No. 2011/41 - Ottawa, Ontario - December 6, 2011
Check Against Delivery
Good morning, and welcome to this ministerial dialogue on the Americas. Thank you all for coming. It is wonderful to see so many accomplished people gathered here from such a variety of sectors.
I am greatly encouraged by your obvious interest and commitment to strengthening Canada’s relationship with its neighbours in the Americas, and I know that our discussions today will inform our strategic engagement with the hemisphere.
Since I was appointed in January 2011 as minister of state of foreign affairs with responsibilities for the Americas and consular affairs, I have travelled throughout our hemisphere and across Canada, to El Salvador, Peru, Brazil, Honduras, Costa Rica, Colombia, Chile, Mexico, Guatemala, Dominican Republic, Washington, D.C., Vancouver, Edmonton, Calgary, Toronto, Montreal, Fredericton and Halifax.
I have met with most of my counterparts, many academics, and representatives from the private sector and civil society.
And I have learned a great deal.
But I still have much to learn and I have a lot of questions. After all, this event today is called the Ministerial Dialogue on the Americas. It is about exchanging ideas, and so I want to hear from you, the experts and practitioners.
Today’s dialogue is part of a series of consultations by the Government of Canada that seek to stretch our thinking on Canada’s engagement in the Americas.
It has been four years since Prime Minister Stephen Harper first made engagement in the Americas a key foreign policy initiative for Canada, and it is essential that we continually review our strategy and keep it current so as to take advantage of the growing opportunities the hemisphere has to offer.
Canada’s whole-of-government engagement was most recently reaffirmed by the Prime Minister’s trip to the region last August. This extensive visit resulted in 25 forward-looking, results-oriented initiatives touching on a broad range of issues.
And I welcome the chance to hear your informed views and insights on some of the key trends that affect this evolving and multi-faceted engagement.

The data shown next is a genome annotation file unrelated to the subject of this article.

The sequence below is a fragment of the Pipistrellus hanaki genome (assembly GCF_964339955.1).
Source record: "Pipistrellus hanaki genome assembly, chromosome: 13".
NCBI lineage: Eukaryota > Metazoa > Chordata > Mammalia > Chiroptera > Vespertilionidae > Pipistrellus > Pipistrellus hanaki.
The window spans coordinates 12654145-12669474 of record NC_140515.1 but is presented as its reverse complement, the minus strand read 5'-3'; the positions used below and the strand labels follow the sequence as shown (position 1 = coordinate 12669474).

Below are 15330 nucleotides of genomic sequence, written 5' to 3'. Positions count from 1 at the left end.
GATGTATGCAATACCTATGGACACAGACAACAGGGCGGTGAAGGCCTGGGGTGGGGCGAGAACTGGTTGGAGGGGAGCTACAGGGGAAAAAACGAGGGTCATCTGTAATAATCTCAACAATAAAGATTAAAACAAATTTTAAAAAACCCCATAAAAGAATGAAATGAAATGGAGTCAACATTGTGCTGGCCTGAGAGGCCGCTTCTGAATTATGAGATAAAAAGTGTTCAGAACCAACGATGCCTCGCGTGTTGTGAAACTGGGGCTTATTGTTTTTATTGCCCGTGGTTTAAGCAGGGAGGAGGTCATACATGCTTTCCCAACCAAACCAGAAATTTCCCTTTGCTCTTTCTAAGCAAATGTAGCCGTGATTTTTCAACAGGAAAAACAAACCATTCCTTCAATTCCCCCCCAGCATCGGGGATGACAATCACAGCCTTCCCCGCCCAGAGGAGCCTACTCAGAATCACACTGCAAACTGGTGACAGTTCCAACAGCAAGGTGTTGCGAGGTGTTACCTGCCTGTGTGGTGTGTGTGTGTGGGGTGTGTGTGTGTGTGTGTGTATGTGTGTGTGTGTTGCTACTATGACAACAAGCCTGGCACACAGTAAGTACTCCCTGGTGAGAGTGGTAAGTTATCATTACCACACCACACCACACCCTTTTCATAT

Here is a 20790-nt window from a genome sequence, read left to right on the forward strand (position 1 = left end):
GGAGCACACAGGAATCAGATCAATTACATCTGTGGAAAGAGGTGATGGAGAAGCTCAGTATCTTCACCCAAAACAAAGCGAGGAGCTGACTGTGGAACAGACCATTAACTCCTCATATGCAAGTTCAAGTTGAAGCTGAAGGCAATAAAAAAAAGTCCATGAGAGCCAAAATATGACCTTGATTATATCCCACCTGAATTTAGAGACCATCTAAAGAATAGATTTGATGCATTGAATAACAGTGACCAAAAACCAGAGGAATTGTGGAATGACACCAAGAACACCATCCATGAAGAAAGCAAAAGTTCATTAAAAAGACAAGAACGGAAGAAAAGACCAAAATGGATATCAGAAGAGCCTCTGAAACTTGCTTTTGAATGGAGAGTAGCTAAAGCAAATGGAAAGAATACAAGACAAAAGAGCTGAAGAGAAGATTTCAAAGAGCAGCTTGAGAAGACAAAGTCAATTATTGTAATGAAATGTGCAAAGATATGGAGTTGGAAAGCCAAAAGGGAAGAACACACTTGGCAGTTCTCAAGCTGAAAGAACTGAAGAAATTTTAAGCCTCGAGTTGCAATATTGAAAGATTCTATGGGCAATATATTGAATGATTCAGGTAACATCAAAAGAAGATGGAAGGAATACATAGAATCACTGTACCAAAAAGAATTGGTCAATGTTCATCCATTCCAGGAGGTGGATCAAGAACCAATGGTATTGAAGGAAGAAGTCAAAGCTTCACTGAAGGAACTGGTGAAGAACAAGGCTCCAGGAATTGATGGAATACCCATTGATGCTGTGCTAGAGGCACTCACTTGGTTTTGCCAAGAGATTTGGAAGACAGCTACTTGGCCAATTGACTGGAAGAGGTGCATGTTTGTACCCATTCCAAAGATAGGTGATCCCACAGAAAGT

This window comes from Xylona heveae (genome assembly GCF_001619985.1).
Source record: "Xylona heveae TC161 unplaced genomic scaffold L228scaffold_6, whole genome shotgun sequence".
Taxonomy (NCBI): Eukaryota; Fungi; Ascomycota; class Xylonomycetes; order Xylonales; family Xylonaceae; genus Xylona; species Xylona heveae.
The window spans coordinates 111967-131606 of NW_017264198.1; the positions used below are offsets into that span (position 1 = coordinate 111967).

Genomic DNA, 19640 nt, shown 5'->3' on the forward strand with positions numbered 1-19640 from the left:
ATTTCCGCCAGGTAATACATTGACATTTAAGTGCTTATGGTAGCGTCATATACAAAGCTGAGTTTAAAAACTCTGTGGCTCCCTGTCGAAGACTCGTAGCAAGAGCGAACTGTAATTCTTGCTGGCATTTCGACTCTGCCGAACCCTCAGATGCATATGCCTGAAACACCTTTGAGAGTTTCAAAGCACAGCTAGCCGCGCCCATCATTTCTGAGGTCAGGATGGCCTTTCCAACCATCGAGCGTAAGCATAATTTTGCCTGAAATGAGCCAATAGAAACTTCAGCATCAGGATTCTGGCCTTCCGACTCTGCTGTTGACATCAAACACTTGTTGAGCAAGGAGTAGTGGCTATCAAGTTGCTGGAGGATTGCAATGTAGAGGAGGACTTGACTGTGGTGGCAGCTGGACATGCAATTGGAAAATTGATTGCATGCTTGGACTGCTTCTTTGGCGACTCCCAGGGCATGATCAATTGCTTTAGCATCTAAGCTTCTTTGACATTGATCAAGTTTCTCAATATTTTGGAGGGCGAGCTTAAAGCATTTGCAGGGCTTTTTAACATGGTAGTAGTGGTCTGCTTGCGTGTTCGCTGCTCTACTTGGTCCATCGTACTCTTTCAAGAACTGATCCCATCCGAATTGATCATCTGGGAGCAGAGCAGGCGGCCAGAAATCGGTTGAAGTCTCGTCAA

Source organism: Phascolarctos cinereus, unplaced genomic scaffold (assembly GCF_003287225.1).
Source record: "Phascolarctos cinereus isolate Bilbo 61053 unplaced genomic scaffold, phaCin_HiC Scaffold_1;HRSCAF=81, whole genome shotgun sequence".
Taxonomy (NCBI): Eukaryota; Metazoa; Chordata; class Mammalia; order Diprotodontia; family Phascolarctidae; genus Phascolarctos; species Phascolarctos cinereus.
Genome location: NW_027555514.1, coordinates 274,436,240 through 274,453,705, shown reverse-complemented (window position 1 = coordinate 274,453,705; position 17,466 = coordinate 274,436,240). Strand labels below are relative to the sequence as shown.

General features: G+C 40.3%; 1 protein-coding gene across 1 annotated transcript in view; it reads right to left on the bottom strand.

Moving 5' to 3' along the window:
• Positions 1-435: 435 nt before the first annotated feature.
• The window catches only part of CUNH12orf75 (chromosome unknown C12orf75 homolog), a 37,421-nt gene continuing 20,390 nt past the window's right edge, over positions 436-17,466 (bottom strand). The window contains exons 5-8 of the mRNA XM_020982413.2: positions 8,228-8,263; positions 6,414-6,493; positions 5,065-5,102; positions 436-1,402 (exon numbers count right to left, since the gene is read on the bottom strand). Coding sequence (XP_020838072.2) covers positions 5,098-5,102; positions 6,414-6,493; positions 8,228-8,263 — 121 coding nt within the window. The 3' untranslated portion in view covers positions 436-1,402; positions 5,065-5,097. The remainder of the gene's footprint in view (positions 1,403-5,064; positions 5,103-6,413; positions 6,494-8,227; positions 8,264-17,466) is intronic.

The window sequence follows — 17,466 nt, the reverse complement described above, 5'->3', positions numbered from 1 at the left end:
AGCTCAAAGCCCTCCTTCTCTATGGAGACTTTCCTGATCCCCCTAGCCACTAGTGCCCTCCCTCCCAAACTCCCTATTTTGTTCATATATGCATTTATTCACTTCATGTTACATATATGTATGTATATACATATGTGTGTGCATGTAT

So I would like to launch today’s dialogue by asking you a few questions:
Each of the four sessions that make up this day-long conversation will explore a different aspect of emerging political and economic trends in the Americas.
The first panel, touching upon economic trends in the hemisphere, will deal with some interesting questions.
The Latin America and the Caribbean region is an economically dynamic area, with significant and sustainable opportunities in trade and investment. Since 2005, our two-way trade with Latin America and the Caribbean has grown by almost 45 percent, faster than with any other area in the world.
Most of Latin America avoided the worst of the 2008 financial crisis, but given the continuing turmoil in Europe, the weak recovery in the United States and signs of a slowdown even in China, can the region continue its positive economic trajectory?
What are the elements of the region’s success?
Canada has more free trade agreements in the Americas than with the rest of the world combined. We have free trade agreements in force or pending ratification with Mexico (through the North American Free Trade Agreement), Chile, Peru, Costa Rica, Colombia, Honduras and Panama. We are also pursuing negotiations with CARICOM [the Caribbean Community] and the Dominican Republic, and we are in exploratory talks with MERCOSUR [the Common Southern Market].